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The Kind Of Ponytail Holders To Use

June 6, 2012 by · Leave a Comment 

There are myths that say when you put your hair in a ponytail, you can damage your hair. If you ever notice your hair to be more frizzy than normal, it means you have split ends. Those split ends could be caused by the overuse of a ponytail holder. There are many kinds of holders and depending on the kind you use, your damage can vary. This means the myths are true but it depends on the material of your ponytail.

When we wear our hair in a ponytail to work out or clean around the house every once in a while, it’s fine on your hair. The scary damage comes when you repeatedly wear your hair in a ponytail (high or low do). Especially with a ponytail made out of something other than cloth. There are a few different kinds of material that ponytail holders can be made out of but some are more damaging than others.

You know how some people tighten their ponytail by grabbing two sections of hair in the pony and tugging in opposite directions? That’s the thing that causes most damage. A cloth material around a ponytail can’t do much damage because it has the fibers to softly rub against your hair without tearing your hair to shreds. Even when you tighten your pony it won’t create as many split ends as other materials would.

Some people decide to wear a different kind of ponytail with a holder made out of a rubber material. There are many kinds of ponytail holders available now that claim to keep your hair in place so you don’t have to worry about your hair falling out during a run. Although this may be true, the rubber material still pulls at your hair because it sticks to the strands rather than rubbing swiftly against like cloth. With so much pull on your hair with one little rubber band, these kinds of pony tail holders could create just as much damage as a hair straightener.

So even if you’re worried about your hair falling out during a run, your best choice may be a cloth covered ponytail holder for your bun or pony. Try using a holder that won’t overstretch and maybe even use a few bobby pins to keep it all secure. Although it may be more work, it will cause less damage in the long run and you’ll be thanking your ponytail holder.

Common Mistakes Of Haircutting

January 27, 2012 by · Leave a Comment 

Think you can give yourself a quick trim right in your very own home? Hey, it saves money so most people think why not do it? It’s one of the easiest ways to save money, especially when some salons charge forty dollars just for a haircut. This may be one of the smartest ways to get a great look in a small amount of time for a small price. But watch out, at-home styling has its con’s to go right along with its pro’s.

When you try cutting your own hair, you are definitely a brave person. Cutting someone else’s hair may be a bit easier but even doing this can be a risk for you and for the person you are cutting. There are so many common mistakes people can make by cutting their own or someone else’s hair that they know. From angles to lengths, it is evident that some people aren’t as talented as their hairstylist and should probably leave it up to the stylist to complete the task. If you remain confident that you can do it yourself to save money, be sure to read these tips before you begin.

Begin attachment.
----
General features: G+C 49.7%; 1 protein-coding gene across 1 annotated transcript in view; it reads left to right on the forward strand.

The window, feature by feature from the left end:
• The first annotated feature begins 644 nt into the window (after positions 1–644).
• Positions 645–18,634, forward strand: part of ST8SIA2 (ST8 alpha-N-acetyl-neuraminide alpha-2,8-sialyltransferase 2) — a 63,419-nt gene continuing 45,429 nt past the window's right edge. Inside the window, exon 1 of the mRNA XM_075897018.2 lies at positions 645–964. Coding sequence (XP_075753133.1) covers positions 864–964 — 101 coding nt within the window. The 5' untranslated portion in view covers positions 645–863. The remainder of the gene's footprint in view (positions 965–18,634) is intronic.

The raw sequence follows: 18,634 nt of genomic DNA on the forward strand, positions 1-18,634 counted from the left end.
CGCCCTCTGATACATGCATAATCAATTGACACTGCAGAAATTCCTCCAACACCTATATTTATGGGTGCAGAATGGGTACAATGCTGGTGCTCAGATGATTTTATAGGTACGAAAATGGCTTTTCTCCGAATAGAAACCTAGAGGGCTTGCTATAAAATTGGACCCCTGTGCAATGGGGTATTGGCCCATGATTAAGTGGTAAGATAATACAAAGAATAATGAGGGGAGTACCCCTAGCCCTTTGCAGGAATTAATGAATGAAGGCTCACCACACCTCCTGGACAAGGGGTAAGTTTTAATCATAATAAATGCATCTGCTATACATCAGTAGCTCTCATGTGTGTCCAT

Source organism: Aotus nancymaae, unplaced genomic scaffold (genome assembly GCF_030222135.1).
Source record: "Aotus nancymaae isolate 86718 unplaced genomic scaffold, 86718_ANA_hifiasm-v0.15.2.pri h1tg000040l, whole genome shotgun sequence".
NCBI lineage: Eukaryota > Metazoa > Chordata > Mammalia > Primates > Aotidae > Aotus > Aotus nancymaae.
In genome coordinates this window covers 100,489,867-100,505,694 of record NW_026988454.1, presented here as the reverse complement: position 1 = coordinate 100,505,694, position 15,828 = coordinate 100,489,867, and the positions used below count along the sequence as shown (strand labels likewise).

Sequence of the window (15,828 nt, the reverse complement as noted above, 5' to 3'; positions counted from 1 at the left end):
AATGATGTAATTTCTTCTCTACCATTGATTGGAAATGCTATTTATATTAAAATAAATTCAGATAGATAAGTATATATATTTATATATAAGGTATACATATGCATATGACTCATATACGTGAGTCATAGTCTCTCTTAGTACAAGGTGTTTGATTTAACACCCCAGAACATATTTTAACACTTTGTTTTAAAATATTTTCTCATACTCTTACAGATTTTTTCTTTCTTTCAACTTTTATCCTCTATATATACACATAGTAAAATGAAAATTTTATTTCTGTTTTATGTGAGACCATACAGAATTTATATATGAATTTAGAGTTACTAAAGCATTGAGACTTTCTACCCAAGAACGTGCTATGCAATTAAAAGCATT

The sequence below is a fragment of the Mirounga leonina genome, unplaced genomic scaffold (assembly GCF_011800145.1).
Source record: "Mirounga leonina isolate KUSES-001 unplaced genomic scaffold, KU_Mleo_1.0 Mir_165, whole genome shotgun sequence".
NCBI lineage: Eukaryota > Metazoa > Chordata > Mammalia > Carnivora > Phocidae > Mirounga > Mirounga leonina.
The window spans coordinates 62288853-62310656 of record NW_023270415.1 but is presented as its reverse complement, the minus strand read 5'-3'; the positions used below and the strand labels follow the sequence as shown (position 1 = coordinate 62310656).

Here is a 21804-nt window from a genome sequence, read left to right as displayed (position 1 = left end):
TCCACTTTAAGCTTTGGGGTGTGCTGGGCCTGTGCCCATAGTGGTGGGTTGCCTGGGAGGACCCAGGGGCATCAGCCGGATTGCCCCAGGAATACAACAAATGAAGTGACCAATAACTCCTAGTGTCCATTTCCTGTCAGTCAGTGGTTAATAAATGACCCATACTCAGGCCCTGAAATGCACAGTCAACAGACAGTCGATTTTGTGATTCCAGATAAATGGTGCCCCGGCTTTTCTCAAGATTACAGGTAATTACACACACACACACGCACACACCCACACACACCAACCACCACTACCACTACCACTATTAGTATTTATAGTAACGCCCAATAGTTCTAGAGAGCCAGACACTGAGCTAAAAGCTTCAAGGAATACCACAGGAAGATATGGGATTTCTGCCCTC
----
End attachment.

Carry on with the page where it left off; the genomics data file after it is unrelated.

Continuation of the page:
To assure yourself that you will do a great job, you should carefully use your shears in the ways that will keep your hair in good shape. Begin by making sure your shears are as sharp as possible. Those who cut their own hair often assume that it’s fine to use a pair of hair scissors that haven’t been taken out of storage in a year or more. Using a dull blade is one of the worst thing to put your hair through. If the shears aren’t quite sharp enough for use, you should contact a silversmith right away to ensure the best cut possible.

After your shears are in great shape (as far as sharpness goes at least) you can begin trimming. But it’s not safe to start cutting your hair in a horizontal line straight around from ear to ear. You must know the exact technique for trimming hair so that the ends will end up even when you finish. The worst thing to do is tie your hair into a ponytail and chop it off where the ponytail holder is. This will not give you an even cut and can be extremely hard to fix.

To learn the proper ways to cut and/or trim hair, don’t be afraid to ask your hairdresser. You won’t offend him or her by telling them that you like to touch up a few spots on your own every once in a while to save some money. Just ask how you should do a certain technique to get your hair to look just like they cut it. They should let you know whether or not the technique is difficult to perfect, so if they don’t warn you, be sure to ask so you can perform the job just right.

The next time you want to touch up your hair’s ends, be sure to refresh your memory on the things to remember. The angle you cut your hair at is so important so that you get a nice straight cut and none of the ends wind up uneven. Don’t forget to ask for any secret tips from your hairstylist too. She knows everything about hairstyling so she’s the best person you could ask for pointers from. Finally, the most important part of trimming your own hair: updating your shears. If that means buying a whole new pair of hair scissors, then so be it. If they just need a quick sharpen, contact a silversmith and see how ¬†you can get the hair scissors into tip top shape. After all, this is your hair and you want it to look better than any other hairstyle!

 

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